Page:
I remember a time when my parents told me investing in a career in art would never bring me financial stability. An art career is still pretty unrealistic for many people unless you have the financial backing but you can still gain some financial stability investing art.
According to a recent Deloitte Art & Finance report, report, 88% of wealth managers recommend including art in every investment portfolio and on average art sees a 9% – 15% return.
Typically this has been for individuals who can afford to purchase masterpieces valued at millions of dollars and then turn a nice profit. Now art investments are now accessible to the average person with Masterworks.
Masterworks is a unique investing platform that allows average Joes to invest in Picasso’s, Monet’s, and Warhol’s. Yep, multi-million dollar paintings are something you can actually get in on.
Why Invest in Art?
Until this last year, the stock market was having a solid nine-year run. Many of our Listen Money Matters Community members experienced exponential growth over the previous 12 months, this sadly has come to an end.
It has left many of us in search of ways to diversity and looking for new investments that will help our portfolio grow in 2019.
Diversify with art….really?
According to Bloomberg, the art market is set to make record sales in 2019 with significant art auctions posied to sell masterworks of art for over $150 million. While the S&P declined 5.1% in 2018, the art market returned 10.6%, according to the Wall Street Journal.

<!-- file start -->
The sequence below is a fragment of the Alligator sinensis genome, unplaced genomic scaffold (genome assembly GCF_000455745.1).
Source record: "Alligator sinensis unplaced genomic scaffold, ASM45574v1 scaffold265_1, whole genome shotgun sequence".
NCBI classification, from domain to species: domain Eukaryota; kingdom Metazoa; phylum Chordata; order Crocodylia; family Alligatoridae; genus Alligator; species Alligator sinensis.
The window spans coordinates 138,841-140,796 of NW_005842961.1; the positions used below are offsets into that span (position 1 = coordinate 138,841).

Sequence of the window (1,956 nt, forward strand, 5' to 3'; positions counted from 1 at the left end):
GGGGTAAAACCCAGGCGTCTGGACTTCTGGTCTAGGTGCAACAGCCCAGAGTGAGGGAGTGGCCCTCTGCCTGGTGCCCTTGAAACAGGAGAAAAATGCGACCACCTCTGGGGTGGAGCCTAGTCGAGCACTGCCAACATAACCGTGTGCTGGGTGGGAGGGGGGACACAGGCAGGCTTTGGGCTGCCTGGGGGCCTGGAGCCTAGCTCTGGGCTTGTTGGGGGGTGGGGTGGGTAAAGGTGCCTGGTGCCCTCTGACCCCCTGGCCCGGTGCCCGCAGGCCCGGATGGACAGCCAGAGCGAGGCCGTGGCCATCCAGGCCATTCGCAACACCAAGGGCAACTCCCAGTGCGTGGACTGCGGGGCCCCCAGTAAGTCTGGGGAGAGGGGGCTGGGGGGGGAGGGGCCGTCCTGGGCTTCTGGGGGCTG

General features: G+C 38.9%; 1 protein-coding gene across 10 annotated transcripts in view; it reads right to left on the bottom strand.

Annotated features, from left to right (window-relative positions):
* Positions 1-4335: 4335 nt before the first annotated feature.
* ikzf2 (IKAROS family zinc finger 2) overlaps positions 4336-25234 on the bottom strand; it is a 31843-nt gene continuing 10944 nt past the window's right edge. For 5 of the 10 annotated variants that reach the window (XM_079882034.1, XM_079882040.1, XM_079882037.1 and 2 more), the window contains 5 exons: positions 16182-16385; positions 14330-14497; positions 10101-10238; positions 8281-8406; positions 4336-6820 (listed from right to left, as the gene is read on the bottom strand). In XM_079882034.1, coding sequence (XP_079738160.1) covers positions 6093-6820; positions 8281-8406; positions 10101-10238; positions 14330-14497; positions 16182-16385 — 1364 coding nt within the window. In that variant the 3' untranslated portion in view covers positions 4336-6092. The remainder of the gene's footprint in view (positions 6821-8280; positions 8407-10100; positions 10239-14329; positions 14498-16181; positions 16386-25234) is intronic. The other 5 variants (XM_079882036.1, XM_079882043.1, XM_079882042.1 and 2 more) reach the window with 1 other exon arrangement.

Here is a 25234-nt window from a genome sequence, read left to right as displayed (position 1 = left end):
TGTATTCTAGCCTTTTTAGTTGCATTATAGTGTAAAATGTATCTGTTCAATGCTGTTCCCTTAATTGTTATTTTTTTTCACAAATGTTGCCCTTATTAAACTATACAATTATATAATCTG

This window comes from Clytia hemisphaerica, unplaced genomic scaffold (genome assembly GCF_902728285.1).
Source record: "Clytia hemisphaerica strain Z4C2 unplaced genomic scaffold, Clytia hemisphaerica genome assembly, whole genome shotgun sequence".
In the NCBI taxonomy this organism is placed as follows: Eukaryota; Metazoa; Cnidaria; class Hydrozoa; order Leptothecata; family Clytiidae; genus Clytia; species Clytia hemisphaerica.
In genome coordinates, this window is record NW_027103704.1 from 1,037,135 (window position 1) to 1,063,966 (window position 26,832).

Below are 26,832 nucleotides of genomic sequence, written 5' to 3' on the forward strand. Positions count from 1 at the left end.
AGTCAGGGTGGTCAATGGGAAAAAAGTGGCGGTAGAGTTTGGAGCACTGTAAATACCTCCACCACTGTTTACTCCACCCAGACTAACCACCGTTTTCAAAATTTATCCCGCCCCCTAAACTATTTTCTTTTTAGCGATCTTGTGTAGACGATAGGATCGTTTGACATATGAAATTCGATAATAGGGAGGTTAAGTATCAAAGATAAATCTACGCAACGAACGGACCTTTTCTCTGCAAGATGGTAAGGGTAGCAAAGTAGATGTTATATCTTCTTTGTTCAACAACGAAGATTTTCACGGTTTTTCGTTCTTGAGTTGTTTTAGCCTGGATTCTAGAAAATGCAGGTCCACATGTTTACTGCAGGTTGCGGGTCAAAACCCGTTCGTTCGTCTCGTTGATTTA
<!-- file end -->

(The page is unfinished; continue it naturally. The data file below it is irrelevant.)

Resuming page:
Wait, but what if the market crashes?
During April 2008, Sotheby’s and many other art dealers were selling art as usual, and even when the market crashed, it took around eight months for the art market to feel the effects. And even still, the impact on the art market was minimal.
The most significant risks to the global art market are political and economic uncertainty. Instability in these areas can affect artwork pricing and trading.
But, art has a low correlation to more traditional investments such as stocks, meaning it has the potential to remain stable or increase in value if the market declines.
We no longer live in an age where we have to invest millions into the purchase of a piece of art. Scott Lynn, the founder of Masterworks, started in 2017 with a uniquely democratic approach to art investments. Instead of paying more than $2 million to purchase a painting, you can pull out a twenty to buy a share in it.
Sounds pretty un-risky right?
Before you jump off the deep end and pull your cash away from other financial investments, evaluate how much you can take away from your portfolio going into 2019.